If a company needs to be PCI compliant, are there any fines levied on them if they don't do penetration or vulnerability testing? If yes, is it an automatic fine, or is it only if they are caught?

  • 2
    I fail to see how a company could possibly be fined without getting caught. – cpast May 13 '15 at 17:17
  • @cpast they may have to provide proof every quarter that they were tested or they are charged a 'tax' – pzirkind May 13 '15 at 17:17
  • And that proof is subject to an audit. – armani May 13 '15 at 19:15

If you don't provide documentation of your compliance (either an SAQ or your AoC and RoC) to your processor/acquirer, they stop processing transactions for you, which is sort of like a fine in that you start losing money and customers.

To quote the overview to the PCI DSS Self-Assessment Questionnaire (SAQ),

you may be required to share [your SAQ] with your acquiring bank. Please consult your acquirer for details regarding your particular PCI DSS validation requirements.

DSS requirements 11.3.1 and 11.3.2 require pentests, and according to this article that impacts anyone with SAQ A-EP, C, D-MER, and D-SP.


If you are in a position whereby you can self-assess, you could lie an respond that all requirements are fully in place. Typically, your acquirer will request a copy of your SAQ and the signed Attestation of Compliance. It is unlikely that additional evidence will be required. A self-assessment is just that; an internal review of your own processes and compliance to the applicable requirements within the standard without a need to provide audit-based evidence to a third party.

Self-assessing and stating that requirements are in place when they are not will provide no security to yourself or to your customers and will render you more vulnerable to a breach. If you are reviewed by a third party at any time, your lack of compliance will be rather evident. Sooner or later, a lack of security will cost the business more than creating and managing a secure environment.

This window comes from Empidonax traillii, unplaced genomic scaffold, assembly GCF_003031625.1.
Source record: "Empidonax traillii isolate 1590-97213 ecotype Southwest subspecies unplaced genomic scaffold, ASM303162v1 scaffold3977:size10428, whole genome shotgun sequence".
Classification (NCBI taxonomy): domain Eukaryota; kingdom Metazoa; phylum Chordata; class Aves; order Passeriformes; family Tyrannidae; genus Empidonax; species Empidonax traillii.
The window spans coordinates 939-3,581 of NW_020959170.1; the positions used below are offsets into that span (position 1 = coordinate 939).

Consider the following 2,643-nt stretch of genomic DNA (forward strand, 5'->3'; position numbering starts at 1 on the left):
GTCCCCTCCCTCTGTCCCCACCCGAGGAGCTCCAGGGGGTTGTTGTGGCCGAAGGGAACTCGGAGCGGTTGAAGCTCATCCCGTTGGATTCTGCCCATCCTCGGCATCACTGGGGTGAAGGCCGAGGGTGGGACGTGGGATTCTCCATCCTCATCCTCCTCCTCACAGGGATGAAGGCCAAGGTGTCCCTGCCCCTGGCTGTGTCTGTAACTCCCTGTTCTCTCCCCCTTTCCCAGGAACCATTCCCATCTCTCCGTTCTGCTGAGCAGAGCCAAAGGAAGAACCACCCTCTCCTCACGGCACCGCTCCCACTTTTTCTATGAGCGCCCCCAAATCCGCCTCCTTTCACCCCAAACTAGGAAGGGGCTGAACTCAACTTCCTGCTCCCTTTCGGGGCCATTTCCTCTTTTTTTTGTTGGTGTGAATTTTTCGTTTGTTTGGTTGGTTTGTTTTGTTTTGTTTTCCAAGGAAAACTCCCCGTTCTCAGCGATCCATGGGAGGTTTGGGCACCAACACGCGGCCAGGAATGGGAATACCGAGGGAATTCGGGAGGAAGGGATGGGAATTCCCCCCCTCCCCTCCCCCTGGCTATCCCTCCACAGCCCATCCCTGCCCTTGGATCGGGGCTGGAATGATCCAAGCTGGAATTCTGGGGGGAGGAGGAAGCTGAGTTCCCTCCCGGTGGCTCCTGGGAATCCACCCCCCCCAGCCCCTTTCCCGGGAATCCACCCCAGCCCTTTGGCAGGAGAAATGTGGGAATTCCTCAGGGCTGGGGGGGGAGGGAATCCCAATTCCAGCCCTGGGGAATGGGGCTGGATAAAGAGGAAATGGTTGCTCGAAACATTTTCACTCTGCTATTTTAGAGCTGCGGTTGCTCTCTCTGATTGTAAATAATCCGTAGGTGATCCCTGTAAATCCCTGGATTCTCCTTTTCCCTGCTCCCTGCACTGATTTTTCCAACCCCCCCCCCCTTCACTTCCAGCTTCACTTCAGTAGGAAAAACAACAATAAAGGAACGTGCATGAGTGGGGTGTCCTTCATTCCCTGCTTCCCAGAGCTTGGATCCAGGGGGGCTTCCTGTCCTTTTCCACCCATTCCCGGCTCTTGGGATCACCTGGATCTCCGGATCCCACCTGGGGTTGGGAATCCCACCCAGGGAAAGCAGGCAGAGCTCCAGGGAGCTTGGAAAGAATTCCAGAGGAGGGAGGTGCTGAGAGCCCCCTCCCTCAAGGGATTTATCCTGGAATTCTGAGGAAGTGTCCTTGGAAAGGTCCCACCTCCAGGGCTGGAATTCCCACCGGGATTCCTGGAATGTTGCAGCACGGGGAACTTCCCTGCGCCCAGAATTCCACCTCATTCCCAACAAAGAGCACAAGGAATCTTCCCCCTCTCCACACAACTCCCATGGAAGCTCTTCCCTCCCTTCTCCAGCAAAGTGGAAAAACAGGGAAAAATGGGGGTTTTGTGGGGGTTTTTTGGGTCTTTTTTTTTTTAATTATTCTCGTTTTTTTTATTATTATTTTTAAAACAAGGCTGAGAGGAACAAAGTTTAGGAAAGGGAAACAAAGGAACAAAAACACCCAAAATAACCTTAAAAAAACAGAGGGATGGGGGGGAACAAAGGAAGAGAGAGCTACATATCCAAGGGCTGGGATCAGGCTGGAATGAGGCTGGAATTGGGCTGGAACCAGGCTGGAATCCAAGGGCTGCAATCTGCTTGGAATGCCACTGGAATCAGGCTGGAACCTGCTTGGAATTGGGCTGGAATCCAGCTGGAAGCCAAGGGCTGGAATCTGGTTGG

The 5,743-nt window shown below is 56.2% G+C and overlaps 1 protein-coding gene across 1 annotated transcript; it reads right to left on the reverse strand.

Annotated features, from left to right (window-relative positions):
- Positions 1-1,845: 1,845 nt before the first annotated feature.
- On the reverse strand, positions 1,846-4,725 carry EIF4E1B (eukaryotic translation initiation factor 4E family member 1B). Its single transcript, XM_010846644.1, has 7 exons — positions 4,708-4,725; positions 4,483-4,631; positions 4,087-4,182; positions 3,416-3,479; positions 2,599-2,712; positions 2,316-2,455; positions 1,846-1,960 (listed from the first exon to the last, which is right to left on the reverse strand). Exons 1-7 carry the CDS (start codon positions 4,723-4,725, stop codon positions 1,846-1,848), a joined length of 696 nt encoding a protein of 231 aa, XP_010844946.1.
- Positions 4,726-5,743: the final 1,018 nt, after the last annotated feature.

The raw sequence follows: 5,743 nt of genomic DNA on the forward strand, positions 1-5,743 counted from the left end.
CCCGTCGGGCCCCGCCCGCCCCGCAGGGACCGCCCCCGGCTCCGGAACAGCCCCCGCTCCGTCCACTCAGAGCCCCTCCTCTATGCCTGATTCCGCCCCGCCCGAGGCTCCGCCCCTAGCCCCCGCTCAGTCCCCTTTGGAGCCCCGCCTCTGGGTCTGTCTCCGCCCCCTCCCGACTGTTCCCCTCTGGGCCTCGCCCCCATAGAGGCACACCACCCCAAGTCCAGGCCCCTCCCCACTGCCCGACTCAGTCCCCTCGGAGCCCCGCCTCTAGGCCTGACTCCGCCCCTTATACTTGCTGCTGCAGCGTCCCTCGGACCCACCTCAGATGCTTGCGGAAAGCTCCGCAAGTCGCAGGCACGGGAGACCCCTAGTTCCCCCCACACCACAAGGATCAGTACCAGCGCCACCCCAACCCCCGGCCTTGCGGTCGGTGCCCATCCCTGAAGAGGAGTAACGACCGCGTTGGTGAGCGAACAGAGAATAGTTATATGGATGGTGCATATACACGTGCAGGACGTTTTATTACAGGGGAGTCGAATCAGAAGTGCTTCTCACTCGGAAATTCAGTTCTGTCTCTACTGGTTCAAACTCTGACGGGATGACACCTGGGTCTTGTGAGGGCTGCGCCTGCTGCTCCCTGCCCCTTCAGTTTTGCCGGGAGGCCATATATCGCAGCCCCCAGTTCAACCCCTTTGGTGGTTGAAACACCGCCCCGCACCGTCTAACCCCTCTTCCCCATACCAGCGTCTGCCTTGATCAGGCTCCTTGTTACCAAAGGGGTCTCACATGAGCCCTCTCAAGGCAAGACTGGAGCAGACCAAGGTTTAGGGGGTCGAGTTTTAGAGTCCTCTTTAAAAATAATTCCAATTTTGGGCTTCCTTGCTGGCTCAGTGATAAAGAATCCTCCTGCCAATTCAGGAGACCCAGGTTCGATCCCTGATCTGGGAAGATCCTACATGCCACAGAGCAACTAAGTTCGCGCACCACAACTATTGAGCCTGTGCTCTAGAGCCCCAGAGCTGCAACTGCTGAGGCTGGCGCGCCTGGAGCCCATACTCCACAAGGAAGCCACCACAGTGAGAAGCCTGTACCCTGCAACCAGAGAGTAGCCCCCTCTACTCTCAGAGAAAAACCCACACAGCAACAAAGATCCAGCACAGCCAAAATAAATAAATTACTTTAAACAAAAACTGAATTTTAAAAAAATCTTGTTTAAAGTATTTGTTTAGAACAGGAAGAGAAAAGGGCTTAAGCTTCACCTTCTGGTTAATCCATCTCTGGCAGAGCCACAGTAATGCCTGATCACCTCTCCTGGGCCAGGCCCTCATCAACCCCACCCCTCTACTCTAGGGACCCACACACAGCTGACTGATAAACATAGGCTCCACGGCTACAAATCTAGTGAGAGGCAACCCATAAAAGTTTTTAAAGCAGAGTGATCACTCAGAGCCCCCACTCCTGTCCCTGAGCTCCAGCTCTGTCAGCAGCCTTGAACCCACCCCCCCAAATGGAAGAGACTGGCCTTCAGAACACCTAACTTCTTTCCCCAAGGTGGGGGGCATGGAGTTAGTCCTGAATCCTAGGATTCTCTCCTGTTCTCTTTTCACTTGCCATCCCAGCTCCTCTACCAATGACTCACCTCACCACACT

Yes, in certain situations.


Q: Do I need vulnerability scanning to validate compliance?

A: If you qualify for certain Self-Assessment Questionnaires (SAQs) or you electronically store cardholder data post authorization, then a quarterly scan by a PCI SSC Approved Scanning Vendor (ASV) is required to maintain compliance.

This establishes the circumstances where vulnerability scanning is required for compliance.

Q: What are the penalties for noncompliance?

A: The payment brands may, at their discretion, fine an acquiring bank $5,000 to $100,000 per month for PCI compliance violations. The banks will most likely pass this fine on downstream till it eventually hits the merchant.

This shows the penalties for noncompliance. Is it a mandatory fine? Maybe, maybe not. But it exists.

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